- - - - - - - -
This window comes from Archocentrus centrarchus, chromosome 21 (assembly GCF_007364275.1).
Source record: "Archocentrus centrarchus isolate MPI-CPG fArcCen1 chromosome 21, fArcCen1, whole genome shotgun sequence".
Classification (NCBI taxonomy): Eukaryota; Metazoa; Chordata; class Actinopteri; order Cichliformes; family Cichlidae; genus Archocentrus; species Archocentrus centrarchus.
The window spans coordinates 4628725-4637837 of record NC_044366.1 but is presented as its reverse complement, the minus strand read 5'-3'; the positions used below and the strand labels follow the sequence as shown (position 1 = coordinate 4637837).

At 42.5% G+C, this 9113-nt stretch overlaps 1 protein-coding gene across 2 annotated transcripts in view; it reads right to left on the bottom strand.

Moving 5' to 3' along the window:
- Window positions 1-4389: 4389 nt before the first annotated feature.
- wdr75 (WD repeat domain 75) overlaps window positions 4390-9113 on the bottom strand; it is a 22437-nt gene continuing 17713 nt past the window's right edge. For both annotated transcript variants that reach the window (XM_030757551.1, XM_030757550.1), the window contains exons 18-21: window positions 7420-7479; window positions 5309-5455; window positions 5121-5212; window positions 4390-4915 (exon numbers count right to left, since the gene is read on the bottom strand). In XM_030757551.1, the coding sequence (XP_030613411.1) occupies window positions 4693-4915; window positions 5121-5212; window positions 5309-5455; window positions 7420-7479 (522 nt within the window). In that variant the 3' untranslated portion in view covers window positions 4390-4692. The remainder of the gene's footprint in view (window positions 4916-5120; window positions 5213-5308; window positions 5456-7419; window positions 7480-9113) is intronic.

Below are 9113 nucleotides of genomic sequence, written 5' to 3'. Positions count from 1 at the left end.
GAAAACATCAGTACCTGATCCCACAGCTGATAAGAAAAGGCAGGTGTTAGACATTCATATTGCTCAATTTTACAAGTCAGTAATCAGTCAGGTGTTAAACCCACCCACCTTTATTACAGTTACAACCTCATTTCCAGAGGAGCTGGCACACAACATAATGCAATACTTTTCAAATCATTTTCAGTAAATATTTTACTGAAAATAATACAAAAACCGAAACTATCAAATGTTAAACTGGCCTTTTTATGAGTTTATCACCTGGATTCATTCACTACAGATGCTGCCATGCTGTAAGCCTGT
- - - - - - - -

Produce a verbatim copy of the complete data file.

This window comes from Archocentrus centrarchus, chromosome 21 (assembly GCF_007364275.1).
Source record: "Archocentrus centrarchus isolate MPI-CPG fArcCen1 chromosome 21, fArcCen1, whole genome shotgun sequence".
Classification (NCBI taxonomy): Eukaryota; Metazoa; Chordata; class Actinopteri; order Cichliformes; family Cichlidae; genus Archocentrus; species Archocentrus centrarchus.
The window spans coordinates 4628725-4637837 of record NC_044366.1 but is presented as its reverse complement, the minus strand read 5'-3'; the positions used below and the strand labels follow the sequence as shown (position 1 = coordinate 4637837).

At 42.5% G+C, this 9113-nt stretch overlaps 1 protein-coding gene across 2 annotated transcripts in view; it reads right to left on the bottom strand.

Moving 5' to 3' along the window:
- Window positions 1-4389: 4389 nt before the first annotated feature.
- wdr75 (WD repeat domain 75) overlaps window positions 4390-9113 on the bottom strand; it is a 22437-nt gene continuing 17713 nt past the window's right edge. For both annotated transcript variants that reach the window (XM_030757551.1, XM_030757550.1), the window contains exons 18-21: window positions 7420-7479; window positions 5309-5455; window positions 5121-5212; window positions 4390-4915 (exon numbers count right to left, since the gene is read on the bottom strand). In XM_030757551.1, the coding sequence (XP_030613411.1) occupies window positions 4693-4915; window positions 5121-5212; window positions 5309-5455; window positions 7420-7479 (522 nt within the window). In that variant the 3' untranslated portion in view covers window positions 4390-4692. The remainder of the gene's footprint in view (window positions 4916-5120; window positions 5213-5308; window positions 5456-7419; window positions 7480-9113) is intronic.

Below are 9113 nucleotides of genomic sequence, written 5' to 3'. Positions count from 1 at the left end.
GAAAACATCAGTACCTGATCCCACAGCTGATAAGAAAAGGCAGGTGTTAGACATTCATATTGCTCAATTTTACAAGTCAGTAATCAGTCAGGTGTTAAACCCACCCACCTTTATTACAGTTACAACCTCATTTCCAGAGGAGCTGGCACACAACATAATGCAATACTTTTCAAATCATTTTCAGTAAATATTTTACTGAAAATAATACAAAAACCGAAACTATCAAATGTTAAACTGGCCTTTTTATGAGTTTATCACCTGGATTCATTCACTACAGATGCTGCCATGCTGTAAGCCTGT